Project description:The metabolic state of human adults is associated with their gut microbiome. The symbiosis between host and microbiome is initiated at birth, and early life microbiome perturbation can disturb health throughout life. Here, we determined how beneficial microbiome interventions in early life affect metabolic health in adulthood.Postnatal diets were supplemented with either prebiotics (scGOS/lcFOS) or synbiotics (scGOS/lcFOS with Bifidobacterium breve M-16?V) until post-natal (PN) day 42 in a well-established rodent model for nutritional programming. Mice were subsequently challenged with a high-fat Western-style diet (WSD) for 8 weeks. Body weight and composition were monitored, as was gut microbiota composition at PN21, 42 and 98. Markers of glucose homeostasis, lipid metabolism and host transcriptomics of 6 target tissues were determined in adulthood (PN98).Early life synbiotics protected mice against WSD-induced excessive fat accumulation throughout life, replicable in 2 independent European animal facilities. Adult insulin sensitivity and dyslipidaemia were improved and most pronounced changes in gene expression were observed in the ileum. We observed subtle changes in faecal microbiota composition, both in early life and in adulthood, including increased abundance of Bifidobacterium. Microbiota transplantation using samples collected from synbiotics-supplemented adolescent mice at PN42 to age-matched germ-free recipients did not transfer the beneficial phenotype, indicating that synbiotics-modified microbiota at PN42 is not sufficient to transfer long-lasting protection of metabolic health status.Together, these findings show the potential and importance of timing of synbiotic interventions in early life during crucial microbiota development as a preventive measure to lower the risk of obesity and improve metabolic health throughout life.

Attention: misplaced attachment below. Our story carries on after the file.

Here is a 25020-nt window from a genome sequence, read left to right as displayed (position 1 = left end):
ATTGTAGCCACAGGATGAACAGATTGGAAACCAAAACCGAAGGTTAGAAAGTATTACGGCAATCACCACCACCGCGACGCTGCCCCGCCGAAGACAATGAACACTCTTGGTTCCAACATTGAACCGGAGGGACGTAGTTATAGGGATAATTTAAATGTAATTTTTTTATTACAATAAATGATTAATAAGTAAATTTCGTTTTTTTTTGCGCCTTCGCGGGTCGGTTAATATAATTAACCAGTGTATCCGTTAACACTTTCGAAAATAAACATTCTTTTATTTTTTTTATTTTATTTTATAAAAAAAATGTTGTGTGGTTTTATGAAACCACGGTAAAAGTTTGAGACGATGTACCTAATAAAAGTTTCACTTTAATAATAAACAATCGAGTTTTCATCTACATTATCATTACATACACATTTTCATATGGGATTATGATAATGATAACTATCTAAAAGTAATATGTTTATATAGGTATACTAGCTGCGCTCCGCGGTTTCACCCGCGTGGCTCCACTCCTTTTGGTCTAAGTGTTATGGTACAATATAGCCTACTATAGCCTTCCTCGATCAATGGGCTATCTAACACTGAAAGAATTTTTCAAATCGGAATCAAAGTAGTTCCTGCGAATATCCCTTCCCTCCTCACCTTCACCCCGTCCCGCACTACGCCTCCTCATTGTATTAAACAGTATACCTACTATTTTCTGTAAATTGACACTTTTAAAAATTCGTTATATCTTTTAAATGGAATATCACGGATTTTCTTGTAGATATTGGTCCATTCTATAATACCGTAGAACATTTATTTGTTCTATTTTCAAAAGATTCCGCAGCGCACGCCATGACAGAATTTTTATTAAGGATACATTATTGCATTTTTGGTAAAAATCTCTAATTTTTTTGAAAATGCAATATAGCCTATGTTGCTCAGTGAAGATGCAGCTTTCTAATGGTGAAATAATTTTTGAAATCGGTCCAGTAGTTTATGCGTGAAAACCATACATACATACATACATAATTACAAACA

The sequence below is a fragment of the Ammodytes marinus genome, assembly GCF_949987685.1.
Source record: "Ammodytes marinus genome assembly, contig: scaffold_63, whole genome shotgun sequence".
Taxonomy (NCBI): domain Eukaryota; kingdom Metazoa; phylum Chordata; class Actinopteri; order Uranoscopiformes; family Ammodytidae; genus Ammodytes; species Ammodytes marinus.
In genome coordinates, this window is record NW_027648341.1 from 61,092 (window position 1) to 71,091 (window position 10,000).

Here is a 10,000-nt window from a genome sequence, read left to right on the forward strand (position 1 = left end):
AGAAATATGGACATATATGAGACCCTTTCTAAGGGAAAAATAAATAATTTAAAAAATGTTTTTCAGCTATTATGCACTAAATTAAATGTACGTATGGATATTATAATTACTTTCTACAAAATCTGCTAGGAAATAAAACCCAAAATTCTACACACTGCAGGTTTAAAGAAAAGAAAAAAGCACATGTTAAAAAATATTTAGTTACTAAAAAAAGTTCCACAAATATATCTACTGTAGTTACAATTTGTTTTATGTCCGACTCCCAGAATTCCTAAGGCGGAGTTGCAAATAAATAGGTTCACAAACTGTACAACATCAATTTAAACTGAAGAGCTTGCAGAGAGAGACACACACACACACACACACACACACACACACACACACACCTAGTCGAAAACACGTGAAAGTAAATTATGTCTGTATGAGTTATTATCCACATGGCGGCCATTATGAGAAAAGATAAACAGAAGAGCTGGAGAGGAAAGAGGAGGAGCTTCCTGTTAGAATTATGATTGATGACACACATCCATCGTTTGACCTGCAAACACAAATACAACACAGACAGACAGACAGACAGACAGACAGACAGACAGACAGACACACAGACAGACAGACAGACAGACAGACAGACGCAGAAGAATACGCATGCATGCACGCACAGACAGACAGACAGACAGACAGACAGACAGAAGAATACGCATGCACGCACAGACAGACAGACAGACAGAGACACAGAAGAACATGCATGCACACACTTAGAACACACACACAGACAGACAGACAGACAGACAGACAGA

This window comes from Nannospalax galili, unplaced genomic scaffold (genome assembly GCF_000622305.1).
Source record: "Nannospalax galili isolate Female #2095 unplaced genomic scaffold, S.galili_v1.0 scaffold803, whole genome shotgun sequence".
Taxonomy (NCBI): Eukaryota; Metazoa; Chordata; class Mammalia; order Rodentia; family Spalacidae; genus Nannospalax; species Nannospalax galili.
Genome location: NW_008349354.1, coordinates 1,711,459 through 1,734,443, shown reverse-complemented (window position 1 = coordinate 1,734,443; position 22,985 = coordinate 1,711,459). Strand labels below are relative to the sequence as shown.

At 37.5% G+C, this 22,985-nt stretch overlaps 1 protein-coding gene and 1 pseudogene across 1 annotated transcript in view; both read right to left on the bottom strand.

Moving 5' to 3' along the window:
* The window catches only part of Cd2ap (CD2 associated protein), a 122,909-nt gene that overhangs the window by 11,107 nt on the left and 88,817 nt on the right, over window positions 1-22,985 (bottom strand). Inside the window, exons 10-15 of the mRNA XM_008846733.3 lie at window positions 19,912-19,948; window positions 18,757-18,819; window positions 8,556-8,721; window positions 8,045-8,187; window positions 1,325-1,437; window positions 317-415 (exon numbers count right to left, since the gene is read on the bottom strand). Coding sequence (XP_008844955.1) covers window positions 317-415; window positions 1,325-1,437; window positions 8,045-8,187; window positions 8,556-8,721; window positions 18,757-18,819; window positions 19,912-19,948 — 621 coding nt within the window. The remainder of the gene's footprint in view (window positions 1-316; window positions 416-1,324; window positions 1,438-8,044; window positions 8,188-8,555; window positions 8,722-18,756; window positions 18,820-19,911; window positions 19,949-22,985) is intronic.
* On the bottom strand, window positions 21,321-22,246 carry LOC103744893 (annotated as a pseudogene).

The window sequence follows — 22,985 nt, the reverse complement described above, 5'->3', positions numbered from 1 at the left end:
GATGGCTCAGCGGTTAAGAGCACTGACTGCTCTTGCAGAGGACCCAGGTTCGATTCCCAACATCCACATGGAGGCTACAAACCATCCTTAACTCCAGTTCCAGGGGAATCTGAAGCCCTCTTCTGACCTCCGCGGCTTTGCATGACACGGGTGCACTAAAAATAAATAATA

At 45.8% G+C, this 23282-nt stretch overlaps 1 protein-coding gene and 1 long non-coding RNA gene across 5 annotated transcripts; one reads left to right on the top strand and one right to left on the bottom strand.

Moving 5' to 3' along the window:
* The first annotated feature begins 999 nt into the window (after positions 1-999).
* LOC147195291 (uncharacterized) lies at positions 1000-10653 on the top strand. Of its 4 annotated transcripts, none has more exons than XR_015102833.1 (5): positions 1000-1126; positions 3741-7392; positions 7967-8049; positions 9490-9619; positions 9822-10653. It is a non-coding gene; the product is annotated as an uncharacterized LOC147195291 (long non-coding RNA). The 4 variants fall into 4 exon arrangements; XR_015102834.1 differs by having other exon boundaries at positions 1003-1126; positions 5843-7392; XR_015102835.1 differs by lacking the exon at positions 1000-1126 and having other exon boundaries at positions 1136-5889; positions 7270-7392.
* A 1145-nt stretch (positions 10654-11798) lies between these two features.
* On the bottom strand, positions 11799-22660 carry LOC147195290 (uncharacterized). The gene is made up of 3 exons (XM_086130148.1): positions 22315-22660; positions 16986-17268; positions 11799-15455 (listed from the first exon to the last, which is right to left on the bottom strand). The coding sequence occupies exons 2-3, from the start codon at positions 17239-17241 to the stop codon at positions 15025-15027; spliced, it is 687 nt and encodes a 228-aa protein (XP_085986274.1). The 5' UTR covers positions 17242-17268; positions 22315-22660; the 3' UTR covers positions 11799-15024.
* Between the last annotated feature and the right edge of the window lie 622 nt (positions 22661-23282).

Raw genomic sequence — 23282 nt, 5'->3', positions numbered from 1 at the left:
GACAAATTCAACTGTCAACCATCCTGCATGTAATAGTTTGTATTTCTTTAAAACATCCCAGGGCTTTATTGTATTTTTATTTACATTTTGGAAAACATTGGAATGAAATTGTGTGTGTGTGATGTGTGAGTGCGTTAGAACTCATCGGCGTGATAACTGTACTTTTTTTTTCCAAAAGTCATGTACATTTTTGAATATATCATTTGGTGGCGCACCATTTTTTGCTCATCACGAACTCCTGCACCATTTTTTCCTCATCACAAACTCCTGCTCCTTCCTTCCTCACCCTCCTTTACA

Project description:Intestinal mucosal immune system is an early target for human immunodeficiency virus type 1 (HIV-1) infection, resulting in CD4(+) T-cell depletion, deterioration of gut lining, and fecal microbiota composition. We evaluated the effects of a prebiotic oligosaccharide mixture in highly active antiretroviral therapy (HAART)-naive HIV-1-infected adults. In a pilot double-blind, randomized, placebo-controlled study, 57 HAART-naive HIV-1-infected patients received a unique oligosaccharide mixture (15 or 30 g short chain galactooligosaccharides/long chain fructooligosaccharides/pectin hydrolysate-derived acidic oligosaccharides (scGOS/lcFOS/pAOS) daily) or a placebo for 12 weeks. Microbiota composition improved significantly with increased bifidobacteria, decreased Clostridium coccoides/Eubacterium rectale cluster, and decreased pathogenic Clostridium lituseburense/Clostridium histolyticum group levels upon prebiotic supplementation. In addition, a reduction of soluble CD14 (sCD14), activated CD4(+)/CD25(+) T cells, and significantly increased natural killer (NK) cell activity when compared with control group were seen in the treatment group. The results of this pilot trial highly significantly show that dietary supplementation with a prebiotic oligosaccharide mixture results in improvement of the gut microbiota composition, reduction of sCD14, CD4(+) T-cell activation (CD25), and improved NK cell activity in HAART-naive HIV-infected individuals.